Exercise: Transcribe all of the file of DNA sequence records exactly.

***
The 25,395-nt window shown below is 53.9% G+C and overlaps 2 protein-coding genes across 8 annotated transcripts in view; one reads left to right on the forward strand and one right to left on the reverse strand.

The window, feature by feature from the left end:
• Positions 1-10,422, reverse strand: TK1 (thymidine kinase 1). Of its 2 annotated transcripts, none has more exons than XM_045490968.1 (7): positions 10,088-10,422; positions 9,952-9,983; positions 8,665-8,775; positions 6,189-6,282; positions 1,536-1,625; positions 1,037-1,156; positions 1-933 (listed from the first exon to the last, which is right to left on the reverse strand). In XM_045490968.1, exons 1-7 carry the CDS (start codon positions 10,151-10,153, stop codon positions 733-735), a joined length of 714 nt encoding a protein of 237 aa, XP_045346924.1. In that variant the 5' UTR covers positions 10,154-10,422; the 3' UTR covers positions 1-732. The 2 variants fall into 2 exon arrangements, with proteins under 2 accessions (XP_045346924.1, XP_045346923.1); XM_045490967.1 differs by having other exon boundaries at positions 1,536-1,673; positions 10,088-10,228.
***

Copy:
The 25,395-nt window shown below is 53.9% G+C and overlaps 2 protein-coding genes across 8 annotated transcripts in view; one reads left to right on the forward strand and one right to left on the reverse strand.

The window, feature by feature from the left end:
• Positions 1-10,422, reverse strand: TK1 (thymidine kinase 1). Of its 2 annotated transcripts, none has more exons than XM_045490968.1 (7): positions 10,088-10,422; positions 9,952-9,983; positions 8,665-8,775; positions 6,189-6,282; positions 1,536-1,625; positions 1,037-1,156; positions 1-933 (listed from the first exon to the last, which is right to left on the reverse strand). In XM_045490968.1, exons 1-7 carry the CDS (start codon positions 10,151-10,153, stop codon positions 733-735), a joined length of 714 nt encoding a protein of 237 aa, XP_045346924.1. In that variant the 5' UTR covers positions 10,154-10,422; the 3' UTR covers positions 1-732. The 2 variants fall into 2 exon arrangements, with proteins under 2 accessions (XP_045346924.1, XP_045346923.1); XM_045490967.1 differs by having other exon boundaries at positions 1,536-1,673; positions 10,088-10,228.